In January 2006, an eight-year veteran of the Border Patrol, fearful of stones which were being thrown at him shot Guillermo Martinez Rodriguez, a known people smuggler who had been detained 11 times prior. Rodriguez, with a gunshot to the back of his right shoulder, crossed back to Mexico and was taken to the Red Cross in Tijuana where he died twenty-five and a half hours later from the injury. Under the Border Patrol's use-of-force guidelines, agents are permitted to employ lethal force against rock throwers if they pose a threat. Large rocks have seriously injured many agents and many agents have resorted to wearing riot gear as a result.
In January 2007, border patrol agent Nicholas Corbett shot and killed Francisco Javier Domínguez Rivera after the latter tried to smash his head with a rock according to the officer's lawyer. After the agent was acquitted of wrongdoing, a civil suit was filed on behalf of Rivera's parents. This civil suit claimed that the United States government was responsible for wrongful death of Rivera due to the fact that the agent was performing his official duty. Mexico lodged an official protest with the United States over the death stating its "firm condemnation" and "serious concern over the recurrence of this type of incident." The protest demanded an exhaustive investigation. Though the incident was recorded by surveillance cameras, the recording was not very clear.
On May 28, 2010, Anastasio Rojas, a 42-year-old Mexican migrant worker, was tased and beaten at the San Ysidro border crossing by more than a dozen Customs and Border Protection officers. Rojas' death was featured on the PBS News Magazine "Need to Know" in April 2012, in which several civilian eyewitnesses gave their testimony and provided two amateur videos of the event. According to the witnesses, he was facedown on the ground and handcuffed while he was being tased and beaten, all the while being surrounded by twelve officers. His pleas for help is clearly audible on the amateur footage. In the hours before Rojas' death, he had tried to file a complaint against a Border Patrol officer for kicking his injured ankle, that officer and another officer would later drive Rojas to the border alone at night, soon after Rojas sustained fatal injuries. Since the initial broadcast of "Need to Know", 16 members of congress have demanded a justice department investigation into Anastasio Rojas' death while in Border Patrol's custody, which is currently under way. He leaves behind a wife and five children.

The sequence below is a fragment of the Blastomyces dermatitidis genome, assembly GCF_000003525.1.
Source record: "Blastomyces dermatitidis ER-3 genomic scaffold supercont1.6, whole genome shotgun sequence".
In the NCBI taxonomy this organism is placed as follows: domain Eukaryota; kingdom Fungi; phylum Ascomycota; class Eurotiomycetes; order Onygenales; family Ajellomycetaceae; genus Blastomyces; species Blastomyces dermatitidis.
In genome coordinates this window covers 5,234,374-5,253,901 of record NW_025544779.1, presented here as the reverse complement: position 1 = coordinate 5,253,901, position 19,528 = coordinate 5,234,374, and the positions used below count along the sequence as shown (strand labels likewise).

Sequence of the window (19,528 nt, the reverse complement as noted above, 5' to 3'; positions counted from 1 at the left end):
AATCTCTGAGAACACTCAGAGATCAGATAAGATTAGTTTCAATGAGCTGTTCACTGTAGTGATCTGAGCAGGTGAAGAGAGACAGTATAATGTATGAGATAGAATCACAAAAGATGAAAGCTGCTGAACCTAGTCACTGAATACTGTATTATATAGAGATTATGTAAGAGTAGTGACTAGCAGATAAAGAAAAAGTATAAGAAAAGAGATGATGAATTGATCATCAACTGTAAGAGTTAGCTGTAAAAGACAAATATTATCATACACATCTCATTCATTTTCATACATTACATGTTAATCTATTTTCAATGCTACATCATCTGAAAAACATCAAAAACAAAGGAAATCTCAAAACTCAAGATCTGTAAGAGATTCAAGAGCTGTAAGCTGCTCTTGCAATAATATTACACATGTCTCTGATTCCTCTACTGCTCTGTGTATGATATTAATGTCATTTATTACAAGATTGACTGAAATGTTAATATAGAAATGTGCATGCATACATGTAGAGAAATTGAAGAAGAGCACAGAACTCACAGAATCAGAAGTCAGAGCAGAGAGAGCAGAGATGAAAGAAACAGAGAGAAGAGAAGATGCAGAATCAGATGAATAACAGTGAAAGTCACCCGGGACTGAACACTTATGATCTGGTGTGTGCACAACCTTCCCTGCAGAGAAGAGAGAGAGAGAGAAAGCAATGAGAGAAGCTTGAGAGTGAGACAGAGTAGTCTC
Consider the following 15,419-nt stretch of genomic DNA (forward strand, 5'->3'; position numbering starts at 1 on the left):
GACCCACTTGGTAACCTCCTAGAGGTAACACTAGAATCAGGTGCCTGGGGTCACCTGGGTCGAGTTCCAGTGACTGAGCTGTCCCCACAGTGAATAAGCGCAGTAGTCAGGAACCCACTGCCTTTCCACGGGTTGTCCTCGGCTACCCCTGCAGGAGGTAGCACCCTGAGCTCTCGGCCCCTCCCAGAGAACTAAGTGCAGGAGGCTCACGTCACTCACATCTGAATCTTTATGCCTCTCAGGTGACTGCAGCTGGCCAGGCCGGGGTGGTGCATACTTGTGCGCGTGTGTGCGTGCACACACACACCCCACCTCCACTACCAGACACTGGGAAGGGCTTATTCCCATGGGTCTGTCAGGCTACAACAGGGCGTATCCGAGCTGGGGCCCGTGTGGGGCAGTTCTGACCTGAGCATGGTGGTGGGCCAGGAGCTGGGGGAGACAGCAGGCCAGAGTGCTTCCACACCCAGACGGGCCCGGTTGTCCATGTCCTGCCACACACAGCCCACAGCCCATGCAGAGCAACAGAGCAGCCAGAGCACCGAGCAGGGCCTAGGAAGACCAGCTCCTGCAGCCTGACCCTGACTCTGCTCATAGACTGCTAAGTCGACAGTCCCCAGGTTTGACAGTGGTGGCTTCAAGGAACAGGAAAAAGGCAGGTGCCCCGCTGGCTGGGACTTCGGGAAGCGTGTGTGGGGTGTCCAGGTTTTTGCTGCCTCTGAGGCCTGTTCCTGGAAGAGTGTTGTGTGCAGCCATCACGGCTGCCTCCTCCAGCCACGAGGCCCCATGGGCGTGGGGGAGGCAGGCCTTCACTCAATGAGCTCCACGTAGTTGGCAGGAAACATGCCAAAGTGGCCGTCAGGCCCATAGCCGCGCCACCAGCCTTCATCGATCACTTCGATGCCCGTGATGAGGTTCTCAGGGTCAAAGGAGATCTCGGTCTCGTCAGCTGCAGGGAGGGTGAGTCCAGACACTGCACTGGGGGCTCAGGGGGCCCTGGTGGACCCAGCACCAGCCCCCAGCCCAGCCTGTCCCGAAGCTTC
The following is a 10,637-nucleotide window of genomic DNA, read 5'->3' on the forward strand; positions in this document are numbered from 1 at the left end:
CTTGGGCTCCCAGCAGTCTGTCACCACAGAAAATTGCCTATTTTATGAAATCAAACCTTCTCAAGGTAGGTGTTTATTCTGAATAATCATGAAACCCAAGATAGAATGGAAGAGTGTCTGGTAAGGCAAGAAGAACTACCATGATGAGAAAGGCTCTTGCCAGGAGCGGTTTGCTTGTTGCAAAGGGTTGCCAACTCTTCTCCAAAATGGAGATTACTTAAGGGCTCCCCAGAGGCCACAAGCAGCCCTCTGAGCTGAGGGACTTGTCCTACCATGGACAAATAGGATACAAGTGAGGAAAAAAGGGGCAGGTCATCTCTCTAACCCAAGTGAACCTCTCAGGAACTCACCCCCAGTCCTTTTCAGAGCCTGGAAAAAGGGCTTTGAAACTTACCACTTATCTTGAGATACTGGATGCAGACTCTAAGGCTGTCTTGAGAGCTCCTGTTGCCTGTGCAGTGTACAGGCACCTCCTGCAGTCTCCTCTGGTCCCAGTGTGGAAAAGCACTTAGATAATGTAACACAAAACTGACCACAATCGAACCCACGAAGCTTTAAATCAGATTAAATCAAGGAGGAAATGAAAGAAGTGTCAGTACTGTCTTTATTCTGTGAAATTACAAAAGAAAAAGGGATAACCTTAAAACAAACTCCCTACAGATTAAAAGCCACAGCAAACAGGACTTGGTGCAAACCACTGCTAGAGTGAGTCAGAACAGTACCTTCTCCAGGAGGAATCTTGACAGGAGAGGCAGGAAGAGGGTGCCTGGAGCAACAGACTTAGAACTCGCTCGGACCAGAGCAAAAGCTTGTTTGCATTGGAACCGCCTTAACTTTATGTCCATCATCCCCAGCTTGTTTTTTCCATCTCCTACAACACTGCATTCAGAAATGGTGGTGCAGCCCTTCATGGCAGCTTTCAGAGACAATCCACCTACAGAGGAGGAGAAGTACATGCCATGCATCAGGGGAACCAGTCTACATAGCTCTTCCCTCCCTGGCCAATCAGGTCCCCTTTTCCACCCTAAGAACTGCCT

On June 2010, a 15-year-old Mexican citizen was shot to death on the Mexican side of the border near El Paso, Texas. The U.S. Border Patrol reported that the officers responded to a group of suspected illegal immigrants who were throwing rocks at them. President Felipe Calderón criticized the shooting by stating that "the use of firearms to repel attacks with stones represents disproportionate use of force".
On 14 September 2018, US media reported that Jacklyn the 7-year-old from Guatemala had died while in custody of US Customs. The girl’s family denied she did not have enough food to eat before she died.
In 2000, the United Nations opened an investigation into vigilante killings of migrants crossing Mexico's border with the U.S., dispatching a senior UN investigator to the border country close to where Sam Blackwood, a 74-year-old rancher, was charged with killing Eusebio de Haro, an unarmed Mexican he tried to subdue for the border patrol and shot in the back of the thigh, causing him to bleed to death after pursuing him a quarter mile down the road in his truck.
Impact on border communities
The impact of migrant deaths on border communities can be difficult for small towns on the U.S. side, which have found themselves with hundreds of remains to identify and bury, at a cost of hundreds of thousands of dollars. In November 2013, the Office of the Medical Examiner in Pima County, Arizona, had 871 cases of unidentified remains dating as far back as the 1990s. Relief groups often aid migrants traveling along the border. A Mexican federal task force known as Grupos Betas protects migrants from crime while the migrants make the journey north. Other groups such as 'No More Deaths' provide migrants with humanitarian assistance and members participate in 'desert runs' to search for migrants in need of help.
The deaths have caused tension between the United States and other countries, particularly Mexico and the countries of Central America, from where a majority of illegal immigrants who enter the United States through the Southwestern borders come. Foreign consulates across the Southwest United States, in particular those of Latin American countries, have condemned the deaths of illegal immigrants across the border.